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With the amount of data being saved by businesses increasing year on year, it is no surprise that companies are moving away from maintaining traditional on premise servers and are investing in cloud storage solutions instead. With complete flexibility and scalability, while being safe in the knowledge that maintenance is the responsibility of the cloud owner, if offers a simple solution suitable for the future.
Competition in the Cloud Storage industry in the last decade has led to some big names entering the market, driving up innovation, suring up security and keeping down cost (which is all good news for consumers).
In this article, we will compare the biggest hitters in the field - Google Cloud Storage (GCS), Microsoft Azure Storage (Azure) and Amazon Web Services (AWS) - on cost, features and availability.
For this comparison, we will compare the data storage cost over a year for an average mailbox (26GB). Please note that there are many options that can be chosen for both solutions (which all have an effect on price) so we are using HOT options that offer relative accessibility and redundancy.
|Product||Rate||Region||Cost per GB||Cost per year|
|Google Cloud Storage||Standard||US Region||$0.026|
|Microsoft Azure Storage||HOT Blob Storage||US East (ZRS)||$0.023||~$7|
|Amazon Web Services||Amazon S3 Standard||US East (Ohio)||$0.023||~$7|
As you can see, Microsoft Azure Storage is slightly cheaper (in the review scenario) but there isn’t a big difference in price between the two.
All three products also have COOL and COLD tiers that allow you to archive information that does not need to be immediately accessed, but you may incur charges for retrieving this data early.
Please see the product calculators for more personalised estimates:
Google Cloud Storage
Microsoft Azure Storage
Configure your data with Object Lifecycle Management (OLM) to automatically transition to lower-cost storage classes when it meets the criteria you specify, such as when it reaches a certain age or when you’ve stored a newer version of the data.
Cloud Storage has an ever-growing list of worldwide locations where you can store your data with multiple automatic redundancy options. Whether you are optimizing for split-second response time, or creating a robust disaster recovery plan, customize where and how you store your data.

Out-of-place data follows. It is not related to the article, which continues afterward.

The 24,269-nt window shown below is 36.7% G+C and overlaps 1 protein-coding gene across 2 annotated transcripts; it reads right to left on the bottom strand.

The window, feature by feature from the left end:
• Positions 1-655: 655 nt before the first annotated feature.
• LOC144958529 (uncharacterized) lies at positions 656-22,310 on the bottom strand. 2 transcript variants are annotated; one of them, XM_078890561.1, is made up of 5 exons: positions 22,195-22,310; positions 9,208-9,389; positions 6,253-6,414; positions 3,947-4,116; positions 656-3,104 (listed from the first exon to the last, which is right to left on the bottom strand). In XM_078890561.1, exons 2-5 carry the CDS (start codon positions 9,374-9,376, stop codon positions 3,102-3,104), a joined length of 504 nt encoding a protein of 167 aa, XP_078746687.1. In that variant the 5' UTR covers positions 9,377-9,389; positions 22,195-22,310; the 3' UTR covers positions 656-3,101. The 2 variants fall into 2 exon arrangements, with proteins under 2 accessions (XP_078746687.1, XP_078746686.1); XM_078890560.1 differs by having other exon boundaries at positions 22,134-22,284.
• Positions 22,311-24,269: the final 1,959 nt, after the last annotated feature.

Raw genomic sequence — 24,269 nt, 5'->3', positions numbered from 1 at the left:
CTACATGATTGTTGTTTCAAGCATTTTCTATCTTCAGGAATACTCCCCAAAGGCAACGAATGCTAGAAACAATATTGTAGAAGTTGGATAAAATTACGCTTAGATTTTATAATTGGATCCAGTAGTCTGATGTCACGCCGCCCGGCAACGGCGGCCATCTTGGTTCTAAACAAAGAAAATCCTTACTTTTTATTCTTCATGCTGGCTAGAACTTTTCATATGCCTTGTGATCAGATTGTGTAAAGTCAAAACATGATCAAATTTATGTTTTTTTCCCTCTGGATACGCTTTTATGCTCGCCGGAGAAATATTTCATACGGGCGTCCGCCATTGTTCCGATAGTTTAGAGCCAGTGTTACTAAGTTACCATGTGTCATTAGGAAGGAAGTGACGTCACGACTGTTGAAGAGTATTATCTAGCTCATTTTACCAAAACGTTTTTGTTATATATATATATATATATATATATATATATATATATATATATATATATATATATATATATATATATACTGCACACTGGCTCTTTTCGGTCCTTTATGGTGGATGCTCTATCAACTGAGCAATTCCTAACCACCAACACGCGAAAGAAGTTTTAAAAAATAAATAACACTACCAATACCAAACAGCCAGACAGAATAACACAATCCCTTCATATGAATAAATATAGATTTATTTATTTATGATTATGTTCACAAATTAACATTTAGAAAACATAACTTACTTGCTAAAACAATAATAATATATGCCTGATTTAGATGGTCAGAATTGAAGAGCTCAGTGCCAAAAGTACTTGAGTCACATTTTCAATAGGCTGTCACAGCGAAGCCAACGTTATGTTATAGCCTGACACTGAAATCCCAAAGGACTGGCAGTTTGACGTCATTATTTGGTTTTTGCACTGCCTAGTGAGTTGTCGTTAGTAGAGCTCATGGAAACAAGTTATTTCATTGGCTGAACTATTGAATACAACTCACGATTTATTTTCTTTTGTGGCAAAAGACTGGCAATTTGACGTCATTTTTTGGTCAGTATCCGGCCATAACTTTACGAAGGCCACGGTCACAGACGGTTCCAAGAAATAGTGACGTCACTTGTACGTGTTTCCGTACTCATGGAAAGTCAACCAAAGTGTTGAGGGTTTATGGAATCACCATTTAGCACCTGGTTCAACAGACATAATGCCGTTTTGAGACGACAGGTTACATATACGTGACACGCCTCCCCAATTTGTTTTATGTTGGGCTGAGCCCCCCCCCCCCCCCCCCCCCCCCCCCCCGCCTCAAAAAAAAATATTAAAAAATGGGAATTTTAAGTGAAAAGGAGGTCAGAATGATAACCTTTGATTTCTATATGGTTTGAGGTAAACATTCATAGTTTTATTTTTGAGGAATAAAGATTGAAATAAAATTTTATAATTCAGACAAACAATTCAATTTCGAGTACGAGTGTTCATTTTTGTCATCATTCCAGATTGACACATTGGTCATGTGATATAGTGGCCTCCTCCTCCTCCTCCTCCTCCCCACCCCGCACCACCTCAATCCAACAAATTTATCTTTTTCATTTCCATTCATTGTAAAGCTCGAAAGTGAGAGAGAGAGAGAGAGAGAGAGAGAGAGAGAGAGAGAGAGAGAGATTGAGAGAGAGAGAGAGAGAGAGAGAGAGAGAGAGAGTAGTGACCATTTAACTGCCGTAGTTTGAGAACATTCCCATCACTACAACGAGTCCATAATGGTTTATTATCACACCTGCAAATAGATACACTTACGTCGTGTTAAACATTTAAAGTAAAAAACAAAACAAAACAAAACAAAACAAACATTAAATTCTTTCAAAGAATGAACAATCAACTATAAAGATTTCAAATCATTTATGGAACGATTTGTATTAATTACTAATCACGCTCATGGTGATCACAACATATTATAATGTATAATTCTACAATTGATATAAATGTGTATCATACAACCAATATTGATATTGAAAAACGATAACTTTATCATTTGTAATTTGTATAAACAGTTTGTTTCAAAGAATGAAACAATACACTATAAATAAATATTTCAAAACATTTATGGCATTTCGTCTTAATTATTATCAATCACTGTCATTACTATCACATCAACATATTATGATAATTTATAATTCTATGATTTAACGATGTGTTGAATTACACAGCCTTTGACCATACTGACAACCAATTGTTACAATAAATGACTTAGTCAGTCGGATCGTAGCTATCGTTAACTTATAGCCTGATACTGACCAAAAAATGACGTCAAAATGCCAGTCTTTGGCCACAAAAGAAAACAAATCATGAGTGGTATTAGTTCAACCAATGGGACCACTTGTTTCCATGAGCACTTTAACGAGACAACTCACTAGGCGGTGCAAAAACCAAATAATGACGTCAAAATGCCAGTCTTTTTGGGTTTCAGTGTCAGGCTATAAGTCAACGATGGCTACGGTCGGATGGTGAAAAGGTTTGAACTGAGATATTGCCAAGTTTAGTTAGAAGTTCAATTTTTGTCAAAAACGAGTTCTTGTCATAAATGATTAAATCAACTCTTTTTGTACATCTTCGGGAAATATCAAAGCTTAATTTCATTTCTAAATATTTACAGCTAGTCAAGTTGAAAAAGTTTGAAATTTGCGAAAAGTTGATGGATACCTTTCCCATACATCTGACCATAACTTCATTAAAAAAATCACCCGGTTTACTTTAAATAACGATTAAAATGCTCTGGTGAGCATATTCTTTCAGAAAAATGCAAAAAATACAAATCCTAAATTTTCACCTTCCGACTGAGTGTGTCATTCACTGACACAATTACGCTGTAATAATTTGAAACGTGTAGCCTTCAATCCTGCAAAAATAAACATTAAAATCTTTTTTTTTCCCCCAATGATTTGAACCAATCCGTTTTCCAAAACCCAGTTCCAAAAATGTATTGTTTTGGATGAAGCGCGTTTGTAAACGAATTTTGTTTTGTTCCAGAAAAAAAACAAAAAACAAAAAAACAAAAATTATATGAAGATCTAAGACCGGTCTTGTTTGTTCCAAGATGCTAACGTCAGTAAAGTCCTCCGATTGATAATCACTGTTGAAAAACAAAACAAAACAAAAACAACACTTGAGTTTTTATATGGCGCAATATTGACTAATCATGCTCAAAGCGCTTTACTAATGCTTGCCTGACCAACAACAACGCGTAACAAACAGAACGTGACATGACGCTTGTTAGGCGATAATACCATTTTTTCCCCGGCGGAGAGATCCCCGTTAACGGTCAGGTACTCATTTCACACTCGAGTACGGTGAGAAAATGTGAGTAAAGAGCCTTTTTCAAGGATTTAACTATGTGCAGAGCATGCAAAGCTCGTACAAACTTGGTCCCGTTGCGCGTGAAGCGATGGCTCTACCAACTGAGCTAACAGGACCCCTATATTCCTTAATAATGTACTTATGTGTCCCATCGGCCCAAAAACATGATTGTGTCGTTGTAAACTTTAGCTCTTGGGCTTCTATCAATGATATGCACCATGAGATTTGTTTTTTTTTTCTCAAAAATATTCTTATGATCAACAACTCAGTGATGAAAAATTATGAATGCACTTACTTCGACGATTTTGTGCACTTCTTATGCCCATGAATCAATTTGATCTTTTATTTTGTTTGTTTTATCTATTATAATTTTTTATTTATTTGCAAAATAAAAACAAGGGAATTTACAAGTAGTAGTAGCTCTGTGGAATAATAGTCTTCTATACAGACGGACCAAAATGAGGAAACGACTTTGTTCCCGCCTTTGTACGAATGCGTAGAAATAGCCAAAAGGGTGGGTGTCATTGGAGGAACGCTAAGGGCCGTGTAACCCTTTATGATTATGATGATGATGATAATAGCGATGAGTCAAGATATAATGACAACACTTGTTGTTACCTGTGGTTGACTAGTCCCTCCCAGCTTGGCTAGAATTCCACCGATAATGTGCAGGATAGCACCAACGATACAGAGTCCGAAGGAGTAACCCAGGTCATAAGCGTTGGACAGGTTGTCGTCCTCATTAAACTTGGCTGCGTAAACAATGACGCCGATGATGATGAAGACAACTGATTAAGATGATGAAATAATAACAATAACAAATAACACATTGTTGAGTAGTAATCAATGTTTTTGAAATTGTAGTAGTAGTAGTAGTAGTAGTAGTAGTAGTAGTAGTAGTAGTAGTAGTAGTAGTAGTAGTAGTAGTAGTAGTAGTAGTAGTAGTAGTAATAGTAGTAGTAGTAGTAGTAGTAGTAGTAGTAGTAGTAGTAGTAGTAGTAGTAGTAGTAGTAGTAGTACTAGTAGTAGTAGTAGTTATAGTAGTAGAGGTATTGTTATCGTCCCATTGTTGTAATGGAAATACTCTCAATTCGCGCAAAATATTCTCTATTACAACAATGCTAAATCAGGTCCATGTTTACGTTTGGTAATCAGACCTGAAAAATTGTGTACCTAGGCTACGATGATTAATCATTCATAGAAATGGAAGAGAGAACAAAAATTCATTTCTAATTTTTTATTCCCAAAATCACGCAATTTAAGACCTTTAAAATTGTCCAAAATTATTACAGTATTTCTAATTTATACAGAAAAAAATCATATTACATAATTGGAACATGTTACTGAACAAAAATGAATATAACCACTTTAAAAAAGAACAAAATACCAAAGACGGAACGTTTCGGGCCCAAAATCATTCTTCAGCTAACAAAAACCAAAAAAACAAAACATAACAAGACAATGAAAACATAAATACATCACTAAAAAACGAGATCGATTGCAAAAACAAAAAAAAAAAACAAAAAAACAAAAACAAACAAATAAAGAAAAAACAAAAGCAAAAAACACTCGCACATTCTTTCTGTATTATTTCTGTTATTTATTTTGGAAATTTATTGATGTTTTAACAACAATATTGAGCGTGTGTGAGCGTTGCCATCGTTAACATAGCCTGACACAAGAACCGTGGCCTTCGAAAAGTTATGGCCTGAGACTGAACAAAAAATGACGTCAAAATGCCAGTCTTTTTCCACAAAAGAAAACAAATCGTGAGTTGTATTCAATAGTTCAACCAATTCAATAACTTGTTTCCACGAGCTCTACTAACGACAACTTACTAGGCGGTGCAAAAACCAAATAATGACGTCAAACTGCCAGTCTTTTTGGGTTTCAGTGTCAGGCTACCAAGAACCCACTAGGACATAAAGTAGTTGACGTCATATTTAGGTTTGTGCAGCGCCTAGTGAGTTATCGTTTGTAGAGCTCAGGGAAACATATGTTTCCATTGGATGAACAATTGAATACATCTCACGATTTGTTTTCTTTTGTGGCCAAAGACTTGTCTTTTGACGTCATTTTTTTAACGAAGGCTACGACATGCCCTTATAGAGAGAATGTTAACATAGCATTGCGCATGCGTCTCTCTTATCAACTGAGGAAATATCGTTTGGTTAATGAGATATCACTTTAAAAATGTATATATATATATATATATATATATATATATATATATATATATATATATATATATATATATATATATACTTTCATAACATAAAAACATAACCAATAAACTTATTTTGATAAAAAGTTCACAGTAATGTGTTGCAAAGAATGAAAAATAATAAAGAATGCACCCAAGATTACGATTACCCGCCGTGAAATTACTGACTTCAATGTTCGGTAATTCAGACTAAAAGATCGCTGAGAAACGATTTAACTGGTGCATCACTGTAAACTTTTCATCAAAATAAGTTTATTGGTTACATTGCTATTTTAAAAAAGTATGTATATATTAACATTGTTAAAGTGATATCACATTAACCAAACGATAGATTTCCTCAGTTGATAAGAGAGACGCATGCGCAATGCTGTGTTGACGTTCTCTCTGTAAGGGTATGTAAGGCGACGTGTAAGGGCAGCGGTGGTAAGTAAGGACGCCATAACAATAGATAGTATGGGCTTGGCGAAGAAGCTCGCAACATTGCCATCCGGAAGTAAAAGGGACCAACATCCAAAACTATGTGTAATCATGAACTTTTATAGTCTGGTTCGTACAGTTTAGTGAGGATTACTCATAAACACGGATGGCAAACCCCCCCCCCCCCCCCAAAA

Storage classes determine the availability and pricing model that apply to the data you store in Cloud Storage. Tiers include Standard, Nearline, Coldline and Archive.
Sixteen nines of designed durability with geo-replication and flexibility to scale as needed.
Authentication with Azure Active Directory and role-based access control (RBAC), plus encryption at rest and advanced threat protection.
File namespace and multi-protocol access support enabling analytics workloads for data insights.
End-to-end lifecycle management, policy-based access control, and immutable (WORM) storage
Data is stored as objects within resources called “buckets”, and a single object can be up to 5 terabytes in size.
S3 features include capabilities to append metadata tags to objects, move and store data across the S3 Storage Classes, configure and enforce data access controls, secure data against unauthorized users, run big data analytics, and monitor data at the object and bucket levels.
Objects can be accessed through S3 Access Points or directly through the bucket hostname.
|Google Cloud Storage||Azure Blob Storage||Amazon S3|
|24 Regions||56 Regions||24 Regions|
|Access API||S3 Compatible|
S3 Compatible (Using a S3 proxy)
As you can see from the table above, Microsoft Azure has more data centers positioned around the globe, offering more choice, compliance and resiliency. However, AWS and Google Cloud Storage offer considerable global coverage as well, especially in North America, Europe and Asia / Australasia (with more being added regularly).
All three products offer S3 Compatible storage that allows access and management of the data it stores over a compliant interface.
Furthermore all three products offer an availability SLA of over 99%. This means that all three solutions claim to have almost constant uptime (with a downtime of less than 6 minutes per year).
All three storage options have their advantages and disadvantages for each use case. Please visit the following links for a more in depth look at what each solution can offer.
Google Cloud Storage
Microsoft Azure Storage
Amazon Web Services
No matter which supplier you choose, cloud storage is an effective way to store data, but in particular well suited to archived user data. Read more about how you can save money by taking advantage of cloud storage for your archived user data by reading one of our other articles: Archived User Licenses vs. Cloud Storage.